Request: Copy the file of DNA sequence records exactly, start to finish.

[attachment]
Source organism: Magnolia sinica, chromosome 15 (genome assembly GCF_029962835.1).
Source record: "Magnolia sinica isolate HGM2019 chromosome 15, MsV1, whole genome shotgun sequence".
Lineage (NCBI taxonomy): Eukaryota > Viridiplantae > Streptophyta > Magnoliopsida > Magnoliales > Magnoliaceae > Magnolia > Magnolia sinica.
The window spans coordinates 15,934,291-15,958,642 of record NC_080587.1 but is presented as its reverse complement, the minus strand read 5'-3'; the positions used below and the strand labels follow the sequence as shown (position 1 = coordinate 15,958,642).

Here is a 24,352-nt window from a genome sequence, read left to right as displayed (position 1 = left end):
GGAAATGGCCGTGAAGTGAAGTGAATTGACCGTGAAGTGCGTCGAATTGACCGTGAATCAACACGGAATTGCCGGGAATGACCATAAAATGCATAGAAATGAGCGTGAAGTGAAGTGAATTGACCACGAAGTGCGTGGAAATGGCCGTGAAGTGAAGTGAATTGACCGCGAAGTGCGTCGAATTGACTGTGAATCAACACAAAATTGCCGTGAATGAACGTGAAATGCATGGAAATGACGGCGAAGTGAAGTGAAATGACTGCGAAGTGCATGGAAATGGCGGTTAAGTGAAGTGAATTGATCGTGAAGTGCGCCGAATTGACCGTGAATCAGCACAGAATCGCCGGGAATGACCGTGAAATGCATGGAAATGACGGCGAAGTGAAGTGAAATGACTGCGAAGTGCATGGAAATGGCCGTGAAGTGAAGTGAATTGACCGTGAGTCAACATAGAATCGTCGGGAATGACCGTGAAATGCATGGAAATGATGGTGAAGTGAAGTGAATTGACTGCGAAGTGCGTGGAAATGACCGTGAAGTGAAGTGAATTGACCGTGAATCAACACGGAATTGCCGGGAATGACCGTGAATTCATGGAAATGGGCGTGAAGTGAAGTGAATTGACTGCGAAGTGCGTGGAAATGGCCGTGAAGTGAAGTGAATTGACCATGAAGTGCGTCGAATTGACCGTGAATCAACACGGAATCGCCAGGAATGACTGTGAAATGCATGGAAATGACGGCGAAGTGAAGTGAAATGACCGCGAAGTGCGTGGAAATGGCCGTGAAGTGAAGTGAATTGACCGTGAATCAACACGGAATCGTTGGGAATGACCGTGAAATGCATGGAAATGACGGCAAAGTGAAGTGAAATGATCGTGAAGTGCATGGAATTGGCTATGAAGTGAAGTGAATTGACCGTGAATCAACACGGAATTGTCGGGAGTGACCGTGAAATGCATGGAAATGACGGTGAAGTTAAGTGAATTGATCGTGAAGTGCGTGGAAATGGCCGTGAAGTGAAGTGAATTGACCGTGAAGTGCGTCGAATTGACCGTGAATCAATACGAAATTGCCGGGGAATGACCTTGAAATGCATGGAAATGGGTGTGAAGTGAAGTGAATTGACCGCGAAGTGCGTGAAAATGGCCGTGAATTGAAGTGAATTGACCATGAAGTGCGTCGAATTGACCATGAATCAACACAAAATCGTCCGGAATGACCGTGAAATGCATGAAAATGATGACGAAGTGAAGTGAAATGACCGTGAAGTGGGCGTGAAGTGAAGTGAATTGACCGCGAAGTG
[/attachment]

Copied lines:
Source organism: Magnolia sinica, chromosome 15 (genome assembly GCF_029962835.1).
Source record: "Magnolia sinica isolate HGM2019 chromosome 15, MsV1, whole genome shotgun sequence".
Lineage (NCBI taxonomy): Eukaryota > Viridiplantae > Streptophyta > Magnoliopsida > Magnoliales > Magnoliaceae > Magnolia > Magnolia sinica.
The window spans coordinates 15,934,291-15,958,642 of record NC_080587.1 but is presented as its reverse complement, the minus strand read 5'-3'; the positions used below and the strand labels follow the sequence as shown (position 1 = coordinate 15,958,642).

Here is a 24,352-nt window from a genome sequence, read left to right as displayed (position 1 = left end):
GGAAATGGCCGTGAAGTGAAGTGAATTGACCGTGAAGTGCGTCGAATTGACCGTGAATCAACACGGAATTGCCGGGAATGACCATAAAATGCATAGAAATGAGCGTGAAGTGAAGTGAATTGACCACGAAGTGCGTGGAAATGGCCGTGAAGTGAAGTGAATTGACCGCGAAGTGCGTCGAATTGACTGTGAATCAACACAAAATTGCCGTGAATGAACGTGAAATGCATGGAAATGACGGCGAAGTGAAGTGAAATGACTGCGAAGTGCATGGAAATGGCGGTTAAGTGAAGTGAATTGATCGTGAAGTGCGCCGAATTGACCGTGAATCAGCACAGAATCGCCGGGAATGACCGTGAAATGCATGGAAATGACGGCGAAGTGAAGTGAAATGACTGCGAAGTGCATGGAAATGGCCGTGAAGTGAAGTGAATTGACCGTGAGTCAACATAGAATCGTCGGGAATGACCGTGAAATGCATGGAAATGATGGTGAAGTGAAGTGAATTGACTGCGAAGTGCGTGGAAATGACCGTGAAGTGAAGTGAATTGACCGTGAATCAACACGGAATTGCCGGGAATGACCGTGAATTCATGGAAATGGGCGTGAAGTGAAGTGAATTGACTGCGAAGTGCGTGGAAATGGCCGTGAAGTGAAGTGAATTGACCATGAAGTGCGTCGAATTGACCGTGAATCAACACGGAATCGCCAGGAATGACTGTGAAATGCATGGAAATGACGGCGAAGTGAAGTGAAATGACCGCGAAGTGCGTGGAAATGGCCGTGAAGTGAAGTGAATTGACCGTGAATCAACACGGAATCGTTGGGAATGACCGTGAAATGCATGGAAATGACGGCAAAGTGAAGTGAAATGATCGTGAAGTGCATGGAATTGGCTATGAAGTGAAGTGAATTGACCGTGAATCAACACGGAATTGTCGGGAGTGACCGTGAAATGCATGGAAATGACGGTGAAGTTAAGTGAATTGATCGTGAAGTGCGTGGAAATGGCCGTGAAGTGAAGTGAATTGACCGTGAAGTGCGTCGAATTGACCGTGAATCAATACGAAATTGCCGGGGAATGACCTTGAAATGCATGGAAATGGGTGTGAAGTGAAGTGAATTGACCGCGAAGTGCGTGAAAATGGCCGTGAATTGAAGTGAATTGACCATGAAGTGCGTCGAATTGACCATGAATCAACACAAAATCGTCCGGAATGACCGTGAAATGCATGAAAATGATGACGAAGTGAAGTGAAATGACCGTGAAGTGGGCGTGAAGTGAAGTGAATTGACCGCGAAGTG